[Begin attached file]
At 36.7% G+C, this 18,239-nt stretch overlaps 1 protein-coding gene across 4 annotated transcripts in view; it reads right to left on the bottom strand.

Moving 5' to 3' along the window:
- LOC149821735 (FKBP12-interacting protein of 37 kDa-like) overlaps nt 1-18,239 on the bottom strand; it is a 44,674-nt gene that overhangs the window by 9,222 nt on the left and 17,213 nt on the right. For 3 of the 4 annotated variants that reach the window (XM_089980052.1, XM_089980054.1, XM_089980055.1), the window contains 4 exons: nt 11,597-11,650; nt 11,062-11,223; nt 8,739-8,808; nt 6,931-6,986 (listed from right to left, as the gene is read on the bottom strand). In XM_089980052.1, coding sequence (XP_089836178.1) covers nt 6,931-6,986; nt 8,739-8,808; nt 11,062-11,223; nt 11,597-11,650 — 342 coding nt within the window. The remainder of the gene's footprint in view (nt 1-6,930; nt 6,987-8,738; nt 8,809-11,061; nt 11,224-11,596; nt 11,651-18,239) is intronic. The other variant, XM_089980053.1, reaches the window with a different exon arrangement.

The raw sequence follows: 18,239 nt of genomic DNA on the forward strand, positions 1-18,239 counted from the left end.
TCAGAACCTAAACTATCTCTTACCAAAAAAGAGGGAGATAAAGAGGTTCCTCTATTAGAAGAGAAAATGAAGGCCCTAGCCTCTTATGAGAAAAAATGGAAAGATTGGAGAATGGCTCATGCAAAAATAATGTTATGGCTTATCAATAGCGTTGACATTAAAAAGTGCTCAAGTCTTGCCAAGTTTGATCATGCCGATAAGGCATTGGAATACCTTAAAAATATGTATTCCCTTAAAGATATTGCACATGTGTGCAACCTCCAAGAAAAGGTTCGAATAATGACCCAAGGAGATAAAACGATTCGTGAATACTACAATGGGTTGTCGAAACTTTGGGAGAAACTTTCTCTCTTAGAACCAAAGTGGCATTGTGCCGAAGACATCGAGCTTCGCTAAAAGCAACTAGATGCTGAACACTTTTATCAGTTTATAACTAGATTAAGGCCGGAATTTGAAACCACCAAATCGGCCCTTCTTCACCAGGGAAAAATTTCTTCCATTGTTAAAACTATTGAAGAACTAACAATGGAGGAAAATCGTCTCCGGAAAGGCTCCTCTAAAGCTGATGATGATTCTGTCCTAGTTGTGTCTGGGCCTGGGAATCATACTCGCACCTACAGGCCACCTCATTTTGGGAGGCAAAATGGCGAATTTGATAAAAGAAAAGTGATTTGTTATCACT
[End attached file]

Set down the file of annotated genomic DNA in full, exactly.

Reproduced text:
At 36.7% G+C, this 18,239-nt stretch overlaps 1 protein-coding gene across 4 annotated transcripts in view; it reads right to left on the bottom strand.

Moving 5' to 3' along the window:
- LOC149821735 (FKBP12-interacting protein of 37 kDa-like) overlaps nt 1-18,239 on the bottom strand; it is a 44,674-nt gene that overhangs the window by 9,222 nt on the left and 17,213 nt on the right. For 3 of the 4 annotated variants that reach the window (XM_089980052.1, XM_089980054.1, XM_089980055.1), the window contains 4 exons: nt 11,597-11,650; nt 11,062-11,223; nt 8,739-8,808; nt 6,931-6,986 (listed from right to left, as the gene is read on the bottom strand). In XM_089980052.1, coding sequence (XP_089836178.1) covers nt 6,931-6,986; nt 8,739-8,808; nt 11,062-11,223; nt 11,597-11,650 — 342 coding nt within the window. The remainder of the gene's footprint in view (nt 1-6,930; nt 6,987-8,738; nt 8,809-11,061; nt 11,224-11,596; nt 11,651-18,239) is intronic. The other variant, XM_089980053.1, reaches the window with a different exon arrangement.

The raw sequence follows: 18,239 nt of genomic DNA on the forward strand, positions 1-18,239 counted from the left end.
TCAGAACCTAAACTATCTCTTACCAAAAAAGAGGGAGATAAAGAGGTTCCTCTATTAGAAGAGAAAATGAAGGCCCTAGCCTCTTATGAGAAAAAATGGAAAGATTGGAGAATGGCTCATGCAAAAATAATGTTATGGCTTATCAATAGCGTTGACATTAAAAAGTGCTCAAGTCTTGCCAAGTTTGATCATGCCGATAAGGCATTGGAATACCTTAAAAATATGTATTCCCTTAAAGATATTGCACATGTGTGCAACCTCCAAGAAAAGGTTCGAATAATGACCCAAGGAGATAAAACGATTCGTGAATACTACAATGGGTTGTCGAAACTTTGGGAGAAACTTTCTCTCTTAGAACCAAAGTGGCATTGTGCCGAAGACATCGAGCTTCGCTAAAAGCAACTAGATGCTGAACACTTTTATCAGTTTATAACTAGATTAAGGCCGGAATTTGAAACCACCAAATCGGCCCTTCTTCACCAGGGAAAAATTTCTTCCATTGTTAAAACTATTGAAGAACTAACAATGGAGGAAAATCGTCTCCGGAAAGGCTCCTCTAAAGCTGATGATGATTCTGTCCTAGTTGTGTCTGGGCCTGGGAATCATACTCGCACCTACAGGCCACCTCATTTTGGGAGGCAAAATGGCGAATTTGATAAAAGAAAAGTGATTTGTTATCACT